The two options of cake discharge may be viewed on the image to the right and both discharge a delumped cake. The image below illustrates a cake that discharges in one piece from an Inverting Nutsche Filter that is not discussed in this section.


The Control System

The control system for modern Nutsche Filters is very sophisticated since it activates and deactivates many components as may be seen in the section Operational Sequence.

Inverting nutsche

Selection Criteria


Nutsche Filters are best selected in the following instances:


They should be selected with care:


Operational Sequence

The operation of Nutsche Filters requires a complex manipulation of valves and hydraulics so present day installations are always semi or fully automated.


The filter is charged with slurry and pressure is applied to displace the filtrate leaving the cake retained over the filter medium. For slurries with a wide distribution of coarse fast settling solids and slow settling fines there is a risk of segregation with the finer fraction settling over the coarse fraction. When this happens the fines seal the cake and slow down the cake formation so keeping the slurry in suspension with rotating arms during filtration assists in forming a homogeneous cake.

Cake Washing

In the washing stage a spray ring or connections on top of the cover introduce the wash liquid over the cake. This displaces the mother solution with the wash liquid but with such in-situ  washing the efficiency may be quite low if the cake forms with an uneven thickness.

One of the advantages of the Nutsche Filter is the ability to smoothen the cake's surface prior to applying spray wash so that the entire bed is washed evenly.

Washing efficiency may be further improved if air or gas are not allowed to enter the cake in a multi-washing system so the wash liquids always displace the solutions in a "piston" like manner. This is achieved by a special detector that monitors the surface of the cake for moisture and once air or gas start entering the bed a signal is transmitted to close the filtrate valve and reopen it once next washing commences. 

Cake Repulping

Many processes require high washing efficiency to remove the contaminating liquid from the product and washing the cake by repulping  yields the most efficient product purity. This is done by resuspending the cake with the paddle arms for thorough mixing with the wash solution. During resuspension the rotating arms are moving slowly downwards and are "shaving" the bed gradually layer after layer until the entire cake enters the slurry.

Pressure Drying

In the drying stage air or gas purges the cake until the captive moisture is reduced to an asymptotic level and in practical terms the cake is considered to be as dry as possible.

To obtain minimum moisture the cake is smoothened by reversing the rotation of the paddle or  auger arms and exerting controlled pressure on its surface with the hydraulic system. This seals cracks in the cake so that air or gas will not bypass the bed.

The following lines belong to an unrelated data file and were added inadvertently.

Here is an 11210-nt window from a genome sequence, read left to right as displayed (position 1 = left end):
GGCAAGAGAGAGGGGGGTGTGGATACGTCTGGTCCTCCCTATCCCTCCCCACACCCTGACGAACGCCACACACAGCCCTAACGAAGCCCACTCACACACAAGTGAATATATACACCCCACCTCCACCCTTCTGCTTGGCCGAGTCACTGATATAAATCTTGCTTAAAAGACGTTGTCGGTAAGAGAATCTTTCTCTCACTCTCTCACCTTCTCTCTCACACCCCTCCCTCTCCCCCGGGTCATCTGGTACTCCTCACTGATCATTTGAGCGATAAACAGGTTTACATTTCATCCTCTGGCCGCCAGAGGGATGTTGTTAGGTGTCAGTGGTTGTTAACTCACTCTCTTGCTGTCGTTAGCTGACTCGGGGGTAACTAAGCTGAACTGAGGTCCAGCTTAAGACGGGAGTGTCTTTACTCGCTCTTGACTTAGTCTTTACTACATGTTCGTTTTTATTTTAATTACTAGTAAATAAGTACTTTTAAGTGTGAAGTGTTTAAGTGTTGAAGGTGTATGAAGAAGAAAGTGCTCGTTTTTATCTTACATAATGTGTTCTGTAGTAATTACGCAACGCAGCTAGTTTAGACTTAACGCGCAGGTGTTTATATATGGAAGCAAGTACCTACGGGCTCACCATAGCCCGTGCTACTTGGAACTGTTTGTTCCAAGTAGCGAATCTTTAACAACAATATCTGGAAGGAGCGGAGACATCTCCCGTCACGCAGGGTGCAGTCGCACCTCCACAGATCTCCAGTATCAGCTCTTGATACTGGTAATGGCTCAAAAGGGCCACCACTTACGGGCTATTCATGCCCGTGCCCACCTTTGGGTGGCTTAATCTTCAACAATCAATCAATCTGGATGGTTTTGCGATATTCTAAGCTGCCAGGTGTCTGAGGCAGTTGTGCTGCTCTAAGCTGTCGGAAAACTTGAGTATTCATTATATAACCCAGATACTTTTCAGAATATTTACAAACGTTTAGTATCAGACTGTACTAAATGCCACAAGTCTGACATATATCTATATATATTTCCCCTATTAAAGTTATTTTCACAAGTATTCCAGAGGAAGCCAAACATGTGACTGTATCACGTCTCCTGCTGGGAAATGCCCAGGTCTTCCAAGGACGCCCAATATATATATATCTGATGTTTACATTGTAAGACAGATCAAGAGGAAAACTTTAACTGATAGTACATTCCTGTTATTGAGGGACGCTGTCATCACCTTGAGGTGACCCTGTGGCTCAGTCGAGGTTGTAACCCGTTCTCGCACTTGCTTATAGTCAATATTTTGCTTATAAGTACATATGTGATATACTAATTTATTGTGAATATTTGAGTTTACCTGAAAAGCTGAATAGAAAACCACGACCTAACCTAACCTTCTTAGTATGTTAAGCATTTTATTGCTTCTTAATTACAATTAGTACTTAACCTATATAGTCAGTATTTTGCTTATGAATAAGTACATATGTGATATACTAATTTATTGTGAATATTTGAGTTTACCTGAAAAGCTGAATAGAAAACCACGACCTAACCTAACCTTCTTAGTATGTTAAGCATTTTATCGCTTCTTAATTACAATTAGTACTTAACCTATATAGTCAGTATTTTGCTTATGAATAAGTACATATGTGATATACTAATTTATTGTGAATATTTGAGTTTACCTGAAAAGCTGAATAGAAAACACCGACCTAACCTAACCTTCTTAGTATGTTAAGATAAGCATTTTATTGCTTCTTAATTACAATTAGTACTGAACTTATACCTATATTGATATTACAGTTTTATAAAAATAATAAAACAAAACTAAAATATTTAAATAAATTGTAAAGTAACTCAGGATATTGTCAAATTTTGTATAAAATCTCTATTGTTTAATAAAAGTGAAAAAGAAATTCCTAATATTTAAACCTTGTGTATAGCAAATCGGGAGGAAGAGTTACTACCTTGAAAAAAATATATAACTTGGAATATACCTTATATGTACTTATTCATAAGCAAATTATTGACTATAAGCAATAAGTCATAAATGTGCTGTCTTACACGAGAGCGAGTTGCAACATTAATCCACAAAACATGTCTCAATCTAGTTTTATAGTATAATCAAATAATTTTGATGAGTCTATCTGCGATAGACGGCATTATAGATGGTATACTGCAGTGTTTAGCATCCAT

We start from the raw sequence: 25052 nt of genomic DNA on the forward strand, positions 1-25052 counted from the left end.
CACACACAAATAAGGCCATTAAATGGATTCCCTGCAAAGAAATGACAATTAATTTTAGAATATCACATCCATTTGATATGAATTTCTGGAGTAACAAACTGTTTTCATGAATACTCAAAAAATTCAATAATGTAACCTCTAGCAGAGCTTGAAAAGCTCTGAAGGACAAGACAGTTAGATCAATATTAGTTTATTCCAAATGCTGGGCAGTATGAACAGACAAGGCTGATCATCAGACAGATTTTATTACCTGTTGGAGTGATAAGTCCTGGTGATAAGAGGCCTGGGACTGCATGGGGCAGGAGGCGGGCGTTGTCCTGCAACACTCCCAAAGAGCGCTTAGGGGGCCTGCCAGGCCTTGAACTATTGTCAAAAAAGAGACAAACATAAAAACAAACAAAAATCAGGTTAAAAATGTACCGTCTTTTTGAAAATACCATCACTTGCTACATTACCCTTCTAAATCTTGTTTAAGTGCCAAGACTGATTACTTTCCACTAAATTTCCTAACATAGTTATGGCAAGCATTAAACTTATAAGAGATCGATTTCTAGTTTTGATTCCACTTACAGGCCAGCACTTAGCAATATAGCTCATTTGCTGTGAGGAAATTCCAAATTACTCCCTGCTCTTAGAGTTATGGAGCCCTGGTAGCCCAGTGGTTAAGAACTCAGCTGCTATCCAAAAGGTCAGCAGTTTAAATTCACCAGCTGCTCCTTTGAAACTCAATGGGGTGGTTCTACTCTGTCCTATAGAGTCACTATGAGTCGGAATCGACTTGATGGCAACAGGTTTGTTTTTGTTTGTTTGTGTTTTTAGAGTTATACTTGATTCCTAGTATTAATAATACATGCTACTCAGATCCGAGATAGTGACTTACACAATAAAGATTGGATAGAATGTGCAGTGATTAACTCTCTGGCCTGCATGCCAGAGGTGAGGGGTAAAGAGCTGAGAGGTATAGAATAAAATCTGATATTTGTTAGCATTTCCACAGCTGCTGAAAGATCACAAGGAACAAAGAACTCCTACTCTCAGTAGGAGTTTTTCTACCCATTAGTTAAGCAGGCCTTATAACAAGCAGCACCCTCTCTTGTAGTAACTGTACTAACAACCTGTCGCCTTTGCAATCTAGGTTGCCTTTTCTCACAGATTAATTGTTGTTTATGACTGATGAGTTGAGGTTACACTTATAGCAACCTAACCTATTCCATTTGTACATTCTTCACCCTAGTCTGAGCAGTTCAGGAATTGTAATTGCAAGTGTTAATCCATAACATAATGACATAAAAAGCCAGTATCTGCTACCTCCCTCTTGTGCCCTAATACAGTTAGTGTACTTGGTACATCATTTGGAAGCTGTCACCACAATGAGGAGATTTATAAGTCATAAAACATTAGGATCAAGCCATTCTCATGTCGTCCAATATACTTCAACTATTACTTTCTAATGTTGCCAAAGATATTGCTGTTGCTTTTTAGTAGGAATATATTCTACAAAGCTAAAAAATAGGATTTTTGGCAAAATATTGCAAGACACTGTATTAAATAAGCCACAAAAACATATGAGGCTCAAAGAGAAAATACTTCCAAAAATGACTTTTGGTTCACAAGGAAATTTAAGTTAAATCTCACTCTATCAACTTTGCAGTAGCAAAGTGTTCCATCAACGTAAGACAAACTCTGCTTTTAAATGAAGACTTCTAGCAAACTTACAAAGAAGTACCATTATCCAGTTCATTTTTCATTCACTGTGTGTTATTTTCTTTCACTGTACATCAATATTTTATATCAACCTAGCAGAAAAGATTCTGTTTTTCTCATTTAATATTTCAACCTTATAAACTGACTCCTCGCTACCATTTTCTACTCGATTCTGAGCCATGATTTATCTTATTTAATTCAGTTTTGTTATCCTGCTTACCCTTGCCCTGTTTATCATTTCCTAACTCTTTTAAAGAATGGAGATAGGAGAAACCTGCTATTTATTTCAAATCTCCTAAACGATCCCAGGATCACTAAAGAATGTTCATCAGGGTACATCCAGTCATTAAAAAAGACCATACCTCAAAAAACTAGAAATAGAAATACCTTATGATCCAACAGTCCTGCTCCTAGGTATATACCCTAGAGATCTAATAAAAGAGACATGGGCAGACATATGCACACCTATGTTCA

Vacuum Drying

Further reduction in cake moisture may be obtained by slowly rotating and lowering the paddle arms to scrape and delump the cake. To take advantage of the drying ability of the Nutsche Filter it is worth considering the option of heating components such as the vessel, filter floor and paddles to enhance drying.

Cake Discharge

Once all the stages are completed the cake discharge valve opens and the paddle arms on the smaller machines or the auger arms on the larger ones are rotated and lowered to convey the dry cake towards the center. The same procedure also applies to side discharge machines however it should be noted that in this case the cake comes out intermittently and not continuously. This may have a layout impact on the downstream facility such as the conveyor that handles the product to storage.

On some filters the cloth or woven mesh screen may be backwashed with water to dislodge and remove any cake residue that adhered to the medium after cake discharge.



The Nutsche Filter requires attention on a regular basis to safety devices and automation features that accompany modern filters.

The major components to take care of are:

  • The filter tank must conform to an Unfired Pressure Vessel code, such as ASME, and checked periodically as required by the safety regulations.
  • The pressure relief valve that is located on the top of the dished head must be checked for emergency functioning.
  • The large diameter caulking gasket of the dished top head cover. The ends must be cut in an angle to ensure a perfect seal.
  • The swing type locking bolts that attach the head and cylinder on the smaller machines to the filter floor.
  • The cleanliness of the filtrate sight glass that enables the inspection of filtrate clarity.
  • The interlock that disables opening the cake discharge valve or opening when the vessel is still under pressure.
  • The condition of the filter medium, cloth or mesh screen, must be done periodically to ensure that they are not damaged.
  • The vent on top of the head must be checked for free evacuation of air.
Operating sequence